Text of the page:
By now, the hangover of 2018 should have long subsided, and 2019 should now begin to be as familiar to everyone as much as your work colleagues, classmates, or friends you go clubbing with, are. We’ve conversed, debated and voiced our collective opinions on what the best of the best of 2018 was, and ahead, we look into the eyes of 2019 longingly, yearning for continued musical excellence as this decade draws to a climax. So bearing that in mind, the site has put together 20 bands and artists bearing a variety of new musical fruit in 2019, that you should absolutely sample, and hopefully savour and find immense pleasure from.
So this is a first for the site, as somebody sworn to never do live concert reviews, a run-down of ten stand out live acts that I’ve seen over the course of 2016. And I’ve seen a lot of them. It’s pretty self-explanatory really, only I’m not exactly reviewing them, just highlighting why they made this list. This isn’t limited to headline acts by the way. The only exception that I have made is to try and limit festival appearances, as there were numerous bands seen in the space of a day at some festivals that could’ve made up lists of their own. And I have had to discount one entry that should be on this list, that of being The Offspring and Bad Religion at Hammersmith Apollo. The reason being counting individual performances, both were absolutely superb on the night, more than satisfying the inner 13 year-old in me and being hard torn to pick a favourite, just makes it easier to disallow it altogether. Sorry, no joint entries for this one. Without any further ado, here’s who played stellar live shows in 2016:
10. Raveyards @ Camden Underworld (supporting Perturbator w/ Dan Terminus) – 08/06/16
Bands like Raveyards perfectly demonstrate why you should always try and check out the support bands for a live show. Knowing nothing of them, walking into Underworld with half of the stage consumed by mesh netting, projection screens and one of the most elaborate live musical setups I’ve ever seen was an eyebrow-raiser. Every component of an electronic music performance was in their control and performed in real time, with their expansive shadowy atmospherics and gigantic beats, matched with a kaleidoscope of visuals made for a spell-binding spectacle. Spectators seemed happy to have the space back afterwards, but Raveyards’ attention to detail alone has to garner recognition.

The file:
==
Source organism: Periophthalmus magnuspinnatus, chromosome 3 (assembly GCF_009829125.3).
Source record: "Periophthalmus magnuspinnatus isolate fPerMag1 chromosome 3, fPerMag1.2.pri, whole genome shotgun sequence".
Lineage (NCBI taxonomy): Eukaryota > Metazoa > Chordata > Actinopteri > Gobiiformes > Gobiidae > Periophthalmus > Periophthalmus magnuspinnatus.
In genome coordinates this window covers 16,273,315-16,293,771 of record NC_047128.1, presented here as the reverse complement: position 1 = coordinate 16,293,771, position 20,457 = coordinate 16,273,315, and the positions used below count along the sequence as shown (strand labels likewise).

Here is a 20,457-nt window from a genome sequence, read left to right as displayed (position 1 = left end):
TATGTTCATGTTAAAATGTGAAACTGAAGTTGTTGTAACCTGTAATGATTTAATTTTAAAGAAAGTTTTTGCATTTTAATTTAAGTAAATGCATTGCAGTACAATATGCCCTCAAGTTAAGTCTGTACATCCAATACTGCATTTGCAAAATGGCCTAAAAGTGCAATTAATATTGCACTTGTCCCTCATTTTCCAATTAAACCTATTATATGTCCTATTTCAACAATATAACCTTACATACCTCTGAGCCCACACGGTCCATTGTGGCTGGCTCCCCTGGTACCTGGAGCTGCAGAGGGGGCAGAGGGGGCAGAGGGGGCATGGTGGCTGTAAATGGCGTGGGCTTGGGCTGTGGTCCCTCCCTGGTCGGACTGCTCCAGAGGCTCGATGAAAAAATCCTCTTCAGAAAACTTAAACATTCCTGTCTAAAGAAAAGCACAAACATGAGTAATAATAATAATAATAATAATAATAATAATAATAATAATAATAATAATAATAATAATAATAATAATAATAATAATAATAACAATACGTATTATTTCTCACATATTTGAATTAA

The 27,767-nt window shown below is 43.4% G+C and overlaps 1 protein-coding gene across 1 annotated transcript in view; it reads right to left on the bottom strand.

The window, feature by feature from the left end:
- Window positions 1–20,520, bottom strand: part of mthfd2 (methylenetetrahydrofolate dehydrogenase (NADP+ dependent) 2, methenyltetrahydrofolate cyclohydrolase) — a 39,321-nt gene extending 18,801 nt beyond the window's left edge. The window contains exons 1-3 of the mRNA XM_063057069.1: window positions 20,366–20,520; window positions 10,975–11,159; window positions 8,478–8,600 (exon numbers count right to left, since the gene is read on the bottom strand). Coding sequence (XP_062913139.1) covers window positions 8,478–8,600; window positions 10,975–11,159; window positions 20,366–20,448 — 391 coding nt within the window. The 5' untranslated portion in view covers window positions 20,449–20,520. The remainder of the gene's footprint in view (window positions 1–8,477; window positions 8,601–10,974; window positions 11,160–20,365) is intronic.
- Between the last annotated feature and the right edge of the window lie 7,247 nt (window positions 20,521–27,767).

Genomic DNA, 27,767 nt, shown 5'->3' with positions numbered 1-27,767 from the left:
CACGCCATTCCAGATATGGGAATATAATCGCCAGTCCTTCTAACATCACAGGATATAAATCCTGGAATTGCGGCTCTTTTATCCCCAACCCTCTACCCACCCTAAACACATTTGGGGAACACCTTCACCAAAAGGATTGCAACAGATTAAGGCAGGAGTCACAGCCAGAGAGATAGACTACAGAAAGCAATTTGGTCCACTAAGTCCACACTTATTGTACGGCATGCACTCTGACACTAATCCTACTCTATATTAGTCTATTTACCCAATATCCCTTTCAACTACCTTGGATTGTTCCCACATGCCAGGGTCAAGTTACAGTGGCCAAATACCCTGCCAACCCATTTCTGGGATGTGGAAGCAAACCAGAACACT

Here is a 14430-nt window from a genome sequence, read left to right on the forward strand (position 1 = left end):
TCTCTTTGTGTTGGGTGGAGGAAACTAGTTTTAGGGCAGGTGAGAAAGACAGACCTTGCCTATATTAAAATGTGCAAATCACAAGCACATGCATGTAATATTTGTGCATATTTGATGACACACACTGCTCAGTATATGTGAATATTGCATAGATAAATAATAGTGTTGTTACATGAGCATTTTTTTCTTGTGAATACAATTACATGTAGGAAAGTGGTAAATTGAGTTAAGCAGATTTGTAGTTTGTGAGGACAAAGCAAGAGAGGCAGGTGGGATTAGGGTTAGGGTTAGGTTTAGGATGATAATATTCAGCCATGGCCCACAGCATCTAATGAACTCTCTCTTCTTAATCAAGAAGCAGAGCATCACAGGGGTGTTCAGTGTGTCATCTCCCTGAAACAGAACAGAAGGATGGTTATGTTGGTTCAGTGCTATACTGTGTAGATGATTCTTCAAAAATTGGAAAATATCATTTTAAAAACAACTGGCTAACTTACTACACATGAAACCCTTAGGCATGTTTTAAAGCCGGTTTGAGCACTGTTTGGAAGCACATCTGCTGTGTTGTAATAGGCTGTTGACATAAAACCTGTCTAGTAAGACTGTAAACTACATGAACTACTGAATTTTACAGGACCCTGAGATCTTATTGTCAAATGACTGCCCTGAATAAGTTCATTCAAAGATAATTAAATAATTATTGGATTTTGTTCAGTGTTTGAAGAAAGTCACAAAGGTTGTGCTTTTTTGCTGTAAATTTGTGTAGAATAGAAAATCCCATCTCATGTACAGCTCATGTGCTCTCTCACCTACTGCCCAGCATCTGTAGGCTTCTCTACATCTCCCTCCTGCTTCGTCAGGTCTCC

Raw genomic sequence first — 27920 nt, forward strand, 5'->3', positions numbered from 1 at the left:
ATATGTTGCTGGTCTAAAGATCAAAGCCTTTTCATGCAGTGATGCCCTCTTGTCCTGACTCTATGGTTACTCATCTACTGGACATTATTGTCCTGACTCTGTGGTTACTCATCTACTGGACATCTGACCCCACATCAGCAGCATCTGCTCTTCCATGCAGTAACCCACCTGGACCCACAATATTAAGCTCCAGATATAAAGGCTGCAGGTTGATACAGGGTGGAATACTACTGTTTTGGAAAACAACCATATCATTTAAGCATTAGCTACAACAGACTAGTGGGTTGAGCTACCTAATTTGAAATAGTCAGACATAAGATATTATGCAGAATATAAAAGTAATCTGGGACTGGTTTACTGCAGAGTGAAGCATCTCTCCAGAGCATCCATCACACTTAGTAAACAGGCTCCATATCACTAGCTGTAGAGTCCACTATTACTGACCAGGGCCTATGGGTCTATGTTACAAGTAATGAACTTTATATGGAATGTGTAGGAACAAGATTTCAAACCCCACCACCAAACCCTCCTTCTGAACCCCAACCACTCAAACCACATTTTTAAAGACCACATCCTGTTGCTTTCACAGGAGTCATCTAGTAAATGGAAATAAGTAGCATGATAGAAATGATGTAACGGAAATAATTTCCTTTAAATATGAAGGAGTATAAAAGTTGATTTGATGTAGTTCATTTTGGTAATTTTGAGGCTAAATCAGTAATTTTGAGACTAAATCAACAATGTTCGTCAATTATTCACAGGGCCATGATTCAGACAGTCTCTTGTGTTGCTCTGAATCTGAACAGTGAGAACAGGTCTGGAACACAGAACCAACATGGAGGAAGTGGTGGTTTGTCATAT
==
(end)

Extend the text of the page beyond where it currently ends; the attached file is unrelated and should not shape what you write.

9. Allusondrugs @ The Black Heart, Camden (w/ Fizzy Blood, This Years Ghost and Snakes) – 03/08/16
Always a band on the cusp of greatness, the Yorkshire grunge revivalists played a packed Black Heart and showed everybody why they are one of the most talked about live acts going in the UK right now. Switching between slower psychedelic pinches and frenzied fuzz slammers, all delivered with their inescapable talent for writing infectious hooks, I went into this show, having had some personal bad news that day and left with joy and an affirmation of life once more afterwards. They near had to be dragged off stage after a storming 45 minute performance, but such is their allure and brilliance of their music.
8. Youth Code @ Electrowerkz, Islington (w/ Shallow Sanction and Evestus) – 14/10/16
If there ever was a band that embodied controlled chaos, then Youth Code is that band. Marking their debut in the capital city with their revisionist approach to industrial and EBM, there is no wasted movement from beginning to end of their set, both Sara and Ryan screaming and launching themselves across the stage in a frenetic display. Despite a breadth of luscious synth arpeggios and skull-rattling drum machines, it’s their sprinkle of hardcore, that makes every word screamed at you personal and elevates Youth Code’s all-out sensory assault to an absorbing war dance you never want to end. Can you say: the next Ministry?
7. Jean-Michel Jarre @ The O2 Arena, London – 07/10/16
It kinda goes without saying, that when you go to see a concert from somebody widely regarded as the Godfather of Electronic Music, as a pioneer whose forays into music and technology span 40 years and a former world record holder for the largest outdoor concert ever, you’re in for a spectacle. And having missed the chance six years previously to see him, he did not disappoint. Ever the showman, touring through his greatest hits and his frankly superb Electronica project, his inspiring ability to flawlessly recreate every nuance of his work, live, to a visual extravaganza that evolves much like his compositions can only cement his legacy as one of the most influential figures in modern music.
6. Petrol Bastard @ Resistanz Festival (Corporation, Sheffield) – 25/03/16